Durability of Ionomer Encapsulants in Photovoltaic Modules

Nicholas Bosco, Jared Tracy, Chris Delgado, Reinhold Dauskardt

Research output: Contribution to journalArticlepeer-review

14 Scopus Citations


Ethylene vinyl acetate (EVA) has for decades been the material of choice for photovoltaic (PV) module encapsulation. However, while it is relatively inexpensive and initially adheres well to module components, EVA discolors with age and—as interfacial adhesion degrades—becomes susceptible to delamination, ultimately resulting in reduced module efficiency and shortened service lifetimes. As potential replacements for EVA, ionomer thermoplastic materials cure faster, are more resistant to discoloration and potential induced degradation, and do not evolve corrosive acetic acid, making them compatible with new device materials such as perovskites. Since there is limited information on ionomer durability for PV module applications, a series of field and accelerated laboratory aging studies were conducted to assess ionomer interface stability in the presence of terrestrial environmental stressors. It is shown that adhesion to the glass and cell interfaces of PV modules is inferior to EVA, both before and after aging, rendering ionomers particularly susceptible to delamination after short timeframes. Potential solutions to improve ionomer adhesion are discussed.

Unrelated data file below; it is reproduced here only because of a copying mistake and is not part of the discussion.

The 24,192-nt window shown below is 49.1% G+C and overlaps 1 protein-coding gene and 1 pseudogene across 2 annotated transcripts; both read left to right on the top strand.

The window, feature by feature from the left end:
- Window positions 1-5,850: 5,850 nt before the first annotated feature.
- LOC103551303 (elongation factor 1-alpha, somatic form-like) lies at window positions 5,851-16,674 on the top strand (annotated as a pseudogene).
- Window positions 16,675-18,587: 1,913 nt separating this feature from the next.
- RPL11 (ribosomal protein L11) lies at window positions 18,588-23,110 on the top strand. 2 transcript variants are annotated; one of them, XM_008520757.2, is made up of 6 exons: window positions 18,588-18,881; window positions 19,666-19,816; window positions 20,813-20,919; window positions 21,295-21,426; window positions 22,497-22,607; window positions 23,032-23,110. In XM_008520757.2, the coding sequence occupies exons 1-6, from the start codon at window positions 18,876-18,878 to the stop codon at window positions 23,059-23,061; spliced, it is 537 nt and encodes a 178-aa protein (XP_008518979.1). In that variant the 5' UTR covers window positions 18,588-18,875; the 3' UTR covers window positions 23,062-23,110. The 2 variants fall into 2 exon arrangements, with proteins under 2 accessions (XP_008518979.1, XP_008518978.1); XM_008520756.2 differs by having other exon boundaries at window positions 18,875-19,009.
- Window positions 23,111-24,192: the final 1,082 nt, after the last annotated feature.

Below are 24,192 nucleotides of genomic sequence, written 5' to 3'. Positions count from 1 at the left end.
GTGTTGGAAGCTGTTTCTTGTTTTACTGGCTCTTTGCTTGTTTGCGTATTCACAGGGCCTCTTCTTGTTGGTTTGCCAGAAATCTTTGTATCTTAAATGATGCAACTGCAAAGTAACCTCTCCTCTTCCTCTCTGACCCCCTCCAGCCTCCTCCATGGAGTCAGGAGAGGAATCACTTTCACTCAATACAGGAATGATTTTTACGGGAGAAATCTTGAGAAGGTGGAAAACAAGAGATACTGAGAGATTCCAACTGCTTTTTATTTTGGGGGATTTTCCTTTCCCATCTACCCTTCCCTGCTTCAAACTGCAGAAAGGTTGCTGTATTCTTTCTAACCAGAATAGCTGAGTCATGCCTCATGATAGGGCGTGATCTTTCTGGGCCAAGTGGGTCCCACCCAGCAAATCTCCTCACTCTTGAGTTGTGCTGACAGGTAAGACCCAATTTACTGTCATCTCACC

Original languageAmerican English
Article number110397
Number of pages7
JournalSolar Energy Materials and Solar Cells
StatePublished - May 2020

Bibliographical note

Publisher Copyright:
© 2020

NREL Publication Number

  • NREL/JA-5K00-75808


  • Adhesion
  • Durability
  • Encapsulation
  • Fracture
  • Ionomer
  • Photovoltaic


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